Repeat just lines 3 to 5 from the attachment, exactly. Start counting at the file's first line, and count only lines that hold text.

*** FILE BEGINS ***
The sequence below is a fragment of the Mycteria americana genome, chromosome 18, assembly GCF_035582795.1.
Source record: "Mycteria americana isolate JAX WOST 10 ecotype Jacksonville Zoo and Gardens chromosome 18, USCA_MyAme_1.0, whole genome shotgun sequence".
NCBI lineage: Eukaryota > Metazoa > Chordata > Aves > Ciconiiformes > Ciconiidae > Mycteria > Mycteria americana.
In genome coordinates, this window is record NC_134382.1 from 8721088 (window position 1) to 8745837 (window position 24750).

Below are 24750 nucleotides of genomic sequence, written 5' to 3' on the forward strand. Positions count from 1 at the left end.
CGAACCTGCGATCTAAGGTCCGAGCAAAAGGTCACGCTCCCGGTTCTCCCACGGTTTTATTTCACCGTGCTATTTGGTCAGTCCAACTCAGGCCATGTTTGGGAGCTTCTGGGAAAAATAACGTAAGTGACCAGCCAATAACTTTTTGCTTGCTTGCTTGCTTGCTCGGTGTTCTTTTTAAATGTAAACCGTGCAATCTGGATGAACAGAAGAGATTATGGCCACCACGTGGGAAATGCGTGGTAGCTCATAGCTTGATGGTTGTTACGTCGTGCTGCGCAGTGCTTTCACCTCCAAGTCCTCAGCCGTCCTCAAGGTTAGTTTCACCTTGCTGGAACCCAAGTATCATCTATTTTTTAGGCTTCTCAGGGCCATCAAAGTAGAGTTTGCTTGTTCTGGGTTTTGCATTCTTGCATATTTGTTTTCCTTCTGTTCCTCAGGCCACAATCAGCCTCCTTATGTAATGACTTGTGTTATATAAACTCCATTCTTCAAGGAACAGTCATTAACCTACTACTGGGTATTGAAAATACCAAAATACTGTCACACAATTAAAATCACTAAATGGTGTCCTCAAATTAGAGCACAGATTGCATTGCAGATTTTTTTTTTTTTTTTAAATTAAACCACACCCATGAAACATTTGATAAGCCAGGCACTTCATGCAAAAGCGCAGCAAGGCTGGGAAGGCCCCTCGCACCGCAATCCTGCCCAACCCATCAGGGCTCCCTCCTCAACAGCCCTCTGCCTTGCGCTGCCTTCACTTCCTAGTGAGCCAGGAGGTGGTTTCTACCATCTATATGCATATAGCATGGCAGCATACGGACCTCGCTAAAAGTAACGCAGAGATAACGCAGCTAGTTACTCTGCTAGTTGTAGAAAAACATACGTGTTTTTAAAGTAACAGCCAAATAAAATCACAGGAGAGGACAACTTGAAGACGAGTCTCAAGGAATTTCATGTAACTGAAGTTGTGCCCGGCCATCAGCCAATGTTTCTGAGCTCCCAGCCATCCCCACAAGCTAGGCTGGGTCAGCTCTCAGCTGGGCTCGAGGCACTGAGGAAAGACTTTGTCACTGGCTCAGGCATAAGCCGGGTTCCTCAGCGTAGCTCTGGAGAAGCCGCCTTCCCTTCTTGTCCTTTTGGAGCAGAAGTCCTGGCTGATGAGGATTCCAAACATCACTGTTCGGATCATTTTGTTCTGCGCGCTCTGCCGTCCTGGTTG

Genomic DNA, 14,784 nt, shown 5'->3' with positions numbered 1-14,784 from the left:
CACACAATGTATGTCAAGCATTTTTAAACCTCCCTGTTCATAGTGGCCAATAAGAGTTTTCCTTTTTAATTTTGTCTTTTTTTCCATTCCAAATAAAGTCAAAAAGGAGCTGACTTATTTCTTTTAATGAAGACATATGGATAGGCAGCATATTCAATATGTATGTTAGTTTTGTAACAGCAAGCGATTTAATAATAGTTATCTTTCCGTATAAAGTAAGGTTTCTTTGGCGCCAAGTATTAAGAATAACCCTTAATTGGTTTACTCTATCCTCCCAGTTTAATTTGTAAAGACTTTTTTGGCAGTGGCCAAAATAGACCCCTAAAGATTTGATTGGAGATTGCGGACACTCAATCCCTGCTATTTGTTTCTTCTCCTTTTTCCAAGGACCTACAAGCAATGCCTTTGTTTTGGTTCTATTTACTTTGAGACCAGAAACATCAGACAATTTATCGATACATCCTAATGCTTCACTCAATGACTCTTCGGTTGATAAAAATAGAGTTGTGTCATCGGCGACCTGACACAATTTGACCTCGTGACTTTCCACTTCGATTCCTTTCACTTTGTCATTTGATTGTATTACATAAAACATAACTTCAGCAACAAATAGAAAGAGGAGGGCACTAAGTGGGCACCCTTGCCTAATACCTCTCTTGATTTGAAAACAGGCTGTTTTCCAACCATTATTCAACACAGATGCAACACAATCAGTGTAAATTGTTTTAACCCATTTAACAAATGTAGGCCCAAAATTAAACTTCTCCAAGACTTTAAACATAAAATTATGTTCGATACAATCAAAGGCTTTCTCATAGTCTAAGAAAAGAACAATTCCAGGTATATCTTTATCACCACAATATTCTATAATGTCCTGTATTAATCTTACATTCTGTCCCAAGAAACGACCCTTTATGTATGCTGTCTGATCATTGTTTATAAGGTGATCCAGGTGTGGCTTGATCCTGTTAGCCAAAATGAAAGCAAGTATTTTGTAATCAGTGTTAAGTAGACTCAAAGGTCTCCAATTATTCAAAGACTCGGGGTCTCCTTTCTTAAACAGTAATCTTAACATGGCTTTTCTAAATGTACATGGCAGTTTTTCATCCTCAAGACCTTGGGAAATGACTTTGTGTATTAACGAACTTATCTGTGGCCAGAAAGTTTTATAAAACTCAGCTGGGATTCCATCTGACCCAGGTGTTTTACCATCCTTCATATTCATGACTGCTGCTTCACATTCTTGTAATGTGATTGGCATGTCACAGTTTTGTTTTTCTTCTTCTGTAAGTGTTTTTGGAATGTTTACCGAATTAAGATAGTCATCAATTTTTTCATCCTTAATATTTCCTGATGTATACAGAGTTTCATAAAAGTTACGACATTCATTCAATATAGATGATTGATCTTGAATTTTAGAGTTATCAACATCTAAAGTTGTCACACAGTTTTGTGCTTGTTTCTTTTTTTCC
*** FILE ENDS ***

NCBI lineage: Eukaryota > Metazoa > Chordata > Aves > Ciconiiformes > Ciconiidae > Mycteria > Mycteria americana.
In genome coordinates, this window is record NC_134382.1 from 8721088 (window position 1) to 8745837 (window position 24750).

Below are 24750 nucleotides of genomic sequence, written 5' to 3' on the forward strand. Positions count from 1 at the left end.